Keppin gushes was a favourite pastime amongst Hawick bairns, who dammed with their bare feet the water in the street “guitters”.

6. To meet, encounter (Sc. 1782 J. Sinclair Ob. Sc. Dial. 88; ne.Sc., Ags. 1959); of a train, bus, etc.: to connect with (another) (Kcd., Ags. 1959).Edb. 1772 Fergusson Poems (S.T.S.) II. 83:
I was keppit wi' the heavy tale That sets ilk dowie sangster to bewail.
Abd. 1778 A. Ross Helenore 27:
At last whan she unto the height had won, What kaips her there, but the sweet morning sun.
m.Lth. 1857 Misty Morning 248:
She was keen to see me aboot something partickler, and couldna come a' the length, as she was waitin' tae kepp somebody.
Abd. 1883 W. Jolly J. Duncan 447:
Tell the Queen's men I'm ower waik to gae to kep them the nicht.
Lnk. 1885 J. Strathesk Blinkbonny 136:
I keppit him at my twal' hours gaun south.
Ags. 1923 V. Jacob Songs of Angus 37:
Tib, my auntie, she canna' spy Wha comes creepin' to kep wi' me.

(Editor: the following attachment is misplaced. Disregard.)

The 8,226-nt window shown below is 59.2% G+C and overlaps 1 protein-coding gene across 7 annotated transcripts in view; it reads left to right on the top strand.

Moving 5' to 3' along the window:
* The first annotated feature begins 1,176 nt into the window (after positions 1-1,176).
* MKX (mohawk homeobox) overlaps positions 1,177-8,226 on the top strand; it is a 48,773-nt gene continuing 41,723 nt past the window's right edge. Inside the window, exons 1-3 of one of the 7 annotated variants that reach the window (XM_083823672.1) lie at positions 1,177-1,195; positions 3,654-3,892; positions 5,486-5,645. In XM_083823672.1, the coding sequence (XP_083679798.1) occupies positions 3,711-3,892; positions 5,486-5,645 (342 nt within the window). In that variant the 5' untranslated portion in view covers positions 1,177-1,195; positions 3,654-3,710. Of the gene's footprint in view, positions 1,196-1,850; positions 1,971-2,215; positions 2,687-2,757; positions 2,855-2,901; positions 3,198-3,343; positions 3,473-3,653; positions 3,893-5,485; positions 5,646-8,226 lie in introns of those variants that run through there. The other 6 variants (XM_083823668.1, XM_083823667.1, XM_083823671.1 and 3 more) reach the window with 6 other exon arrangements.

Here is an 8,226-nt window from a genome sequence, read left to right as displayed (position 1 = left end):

Ags. 1954 Forfar Dispatch (21 Oct.):
We keppit the bus at the Volunteer Arms.

7. Gen. Phrs.: (1) kep-a-mister, a stop-gap (Gall. a.1868 Curriehill). Cf. beetmaster s.v. Beet, v.2, n.2, and Mister: (2) to kep a catch (Bwk. 1959), — slap, — strait (Ayr. c.1900; Lnk., Ayr., sm.Sc. 1959), — strecht (Rxb. 1919), — stress (Rnf. c.1850 Crawfurd MSS. (N.L.S.) K. 13; Gsw. 1922 Gsw. Herald (15 April)), to bridge a gap, serve a turn, be useful in an emergency, do for the time being; (3) to kep kinches, see Kinch, n.2(2) Edb. 1822 R. Wilson Poems 81:
The taties kep an unco' slap When meal is dear.
Gsw. 1838 A. Rodger Poems and Songs 84:
To kep a strait that may come on ye When looked for least.
Ayr. 1882 J. Hyslop Dream of a Masque 133:
There's something, Eppy, tae kep a slap, An' I wish it were ten times mair.
Ags.19 1949:
That'll kep a strauch some day.
Rxb. 1951:
Dinna throw that oot — it'll dae tae kep a catch maybe.
Kcb. 1958:
When an article was very much worn but not thought bad enough for the rag bag the old folks said it would do for “kep-a-strait” meaning it could be worn occasionally in a fix.
s.Sc. 1979 Lavinia Derwent A Border Bairn (1986) 52:
'It'll kep a catch,' she would say, meaning it would do for the time being, and so it did.